January 17, 2016.
We will gather together for our Badaliya and Peace Islands Institute faith sharing on Sunday, January 17, 2016 from 3:00 pm to 4:30 pm at St. Paul Church in Cambridge, in the small chapel located in the Parish Center. Please join us in person or in spirit as we encourage Inter-faith relations and pray together for peace and reconciliation in the Middle East and especially in the Holy Land.
Pope Francis recently wrote that the most powerful message that Jesus brought to the world is the message of God’s infinite mercy. Therefore, the pope designated a Jubilee of Mercy for this liturgical year to begin on December 8, 2015. The declaration of a Jubilee year has an ancient history that can be found in the Hebrew Scriptures in the book of Leviticus. Every seven years the land was to remain fallow calling the people to trust in faith that God would provide for them and quite realistically allowing the land to rejuvenate. This fallow year was called the Sabbath year. After seven Sabbath years the fiftieth year was declared a Jubilee year calling the people to a year of atonement, forgiveness of debts and releasing of those imprisoned or enslaved. We have an opportunity to reflect deeply on the significance of God’s merciful love for all of us and the very real challenge of living a year of true compassion and mercy towards one another, even in the face of the horrific threat of terrorism, civil wars and the refugee crises created by these human failures and choices.
“Pope Francis wisely and lovingly urges encounter and dialogue with other Christians and with those of other religions, including Judaism and Islam—even in spaces and situations of disagreement, struggle or outright conflict. With the declaration of this jubilee, the pope reminds the church that the Holy Spirit can bring unity in the midst of every tension and conflict.” (Tumeinski, Mark Reviving an ancient biblical practice for the Year of Mercy in America Magazine, December 7-14, 2015 issue)
Today in this interfaith gathering we are invited to explore together the ways that God’s merciful love has impacted our individual lives and what our faith traditions teach us and demand of us as believers. In our gatherings we have traditionally begun by reciting together the First Surah of the Qur’an, called The Opening, in it’s original Arabic. It is said that the Fâtiha is called The Mother of the Qur’an because it is the first or foundation and it is called Complete because it is always recited in its entirety, unlike other Surah. It is called Sufficient because it is sufficient to recite it without adding other Surah in order to accomplish one’s prayer and it is sometimes named the Immense Qur’an because it is the equivalent of the entire Qur’an since it represents a remarkable synthesis of the whole in seven lines. This Surah is recited at least seventeen times a day by those who practice the Muslim cycles of prayer five times a day. It begins with the Basmallah, or “in the name of God the Most Compassionate, the All Merciful”, which is pronounced at the beginning of each chapter of the Qur’an except the 9th.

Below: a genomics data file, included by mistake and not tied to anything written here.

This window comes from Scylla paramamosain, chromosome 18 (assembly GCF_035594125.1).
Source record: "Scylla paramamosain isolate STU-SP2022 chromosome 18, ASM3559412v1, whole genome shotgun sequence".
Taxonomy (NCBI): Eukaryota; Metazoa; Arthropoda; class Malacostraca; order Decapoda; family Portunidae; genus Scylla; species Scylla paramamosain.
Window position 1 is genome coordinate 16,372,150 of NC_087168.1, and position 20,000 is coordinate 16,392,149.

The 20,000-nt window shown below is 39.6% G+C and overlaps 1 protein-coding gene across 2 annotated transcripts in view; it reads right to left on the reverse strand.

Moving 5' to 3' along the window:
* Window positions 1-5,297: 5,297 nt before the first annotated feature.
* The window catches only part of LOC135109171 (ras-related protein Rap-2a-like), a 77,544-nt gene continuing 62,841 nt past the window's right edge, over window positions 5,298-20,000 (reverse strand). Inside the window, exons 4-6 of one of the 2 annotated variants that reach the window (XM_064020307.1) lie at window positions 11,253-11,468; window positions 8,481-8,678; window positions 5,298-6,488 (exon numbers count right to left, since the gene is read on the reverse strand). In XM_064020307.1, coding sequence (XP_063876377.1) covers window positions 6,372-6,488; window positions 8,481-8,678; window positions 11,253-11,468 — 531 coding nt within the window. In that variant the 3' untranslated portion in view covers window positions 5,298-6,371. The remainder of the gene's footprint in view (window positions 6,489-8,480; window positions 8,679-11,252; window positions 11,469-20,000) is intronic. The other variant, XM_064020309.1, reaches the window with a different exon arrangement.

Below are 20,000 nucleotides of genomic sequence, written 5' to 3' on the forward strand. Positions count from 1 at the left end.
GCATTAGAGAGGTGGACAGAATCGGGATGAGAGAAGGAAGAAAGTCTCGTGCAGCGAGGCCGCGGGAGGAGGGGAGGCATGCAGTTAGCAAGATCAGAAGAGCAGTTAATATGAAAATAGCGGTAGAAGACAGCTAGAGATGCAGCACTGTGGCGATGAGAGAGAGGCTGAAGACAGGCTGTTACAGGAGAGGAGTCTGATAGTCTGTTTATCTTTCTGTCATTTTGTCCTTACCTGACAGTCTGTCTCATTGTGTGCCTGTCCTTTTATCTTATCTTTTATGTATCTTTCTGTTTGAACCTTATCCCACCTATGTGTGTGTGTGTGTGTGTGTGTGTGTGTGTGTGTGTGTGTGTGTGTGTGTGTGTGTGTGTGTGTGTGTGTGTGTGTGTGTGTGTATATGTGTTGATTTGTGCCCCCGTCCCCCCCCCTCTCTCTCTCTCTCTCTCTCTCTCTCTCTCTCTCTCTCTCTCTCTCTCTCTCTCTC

“Only Divine Light can pull us out of our darkness. Only God’s power can remedy our weakness. “In the Name of God” thus signifies that I can do nothing without Him.”
God’s own Name “Allah” in the Basmallah is followed by two valuable descriptive names; Ar-Rahmân, Ar-Rahîm that come from the same root, rahma or merciful. The first, ar-Rahmân, indicates that God is compassionate in His essence. He posseses this supreme quality independent of His creation. The second, ar-Rahîm, indicates the rapport that connects God with His creatures. The nature of the first is descriptive, the second is active. The Qur’an thus confirms: “And He is all merciful (rahîm) in relation to believers”.
Just like God’s own name, Allah, the word Rahmân (compassion) is exclusively reserved for the Creator. We cannot use it for any creature because compassion is the essence of Allah. The word rahîm, to the contrary, is used as qualitative for describing created beings. There are many divine names such as the King, Infinite Wisdom, the Creator, the All Powerful etc. but it is interesting to observe here that these two names that God has chosen to mention in the Basmallah to accompany His own name are both connected to the theme of Mercy. This signifies that the essential quality that connects the human being to God is Mercy. The rahma contains the idea of compassion, love, gentleness and protection.
The Prophet said, “Allah has made the rahma (mercy) into one hundred parts. He has kept ninety-nine parts next to him and made one part descend to earth: from there comes the compassion creatures have for one another, to the point that the mare lifts her hoof for fear of hurting her foal”.
“Now God wished to call us back, and this is what the Fâtiha underlines, that the most essential bond that ties us to Him, before justice, and before the power and authority He has over us, remains Mercy.”
(Ramadan, Hani. Commentaire de la Sourate Al-Fâtiha Imprimé (printed in) UA Éditions Tawhid 2002 p.21 my translation)
Mercy is an apt description of the Mystery of God for Christians as well. If God is Love and we are created in God’s image then just as God is All Merciful in relation to each of us so we too must act mercifully towards one another in all of our personal relationships, in our communities and between nations. It is clearly a challenge to come to see as God sees, and our pope has invited us to do just that. Here is a short Interfaith YouTube video presentation from Pope Francis: http://www.youtube.com/watch?v=Nq7us5Lf5IU&sns=em
Peace to you in the New Year.
(See www.dcbuck.com for all past letters to the Badaliya and Peace Islands Institute)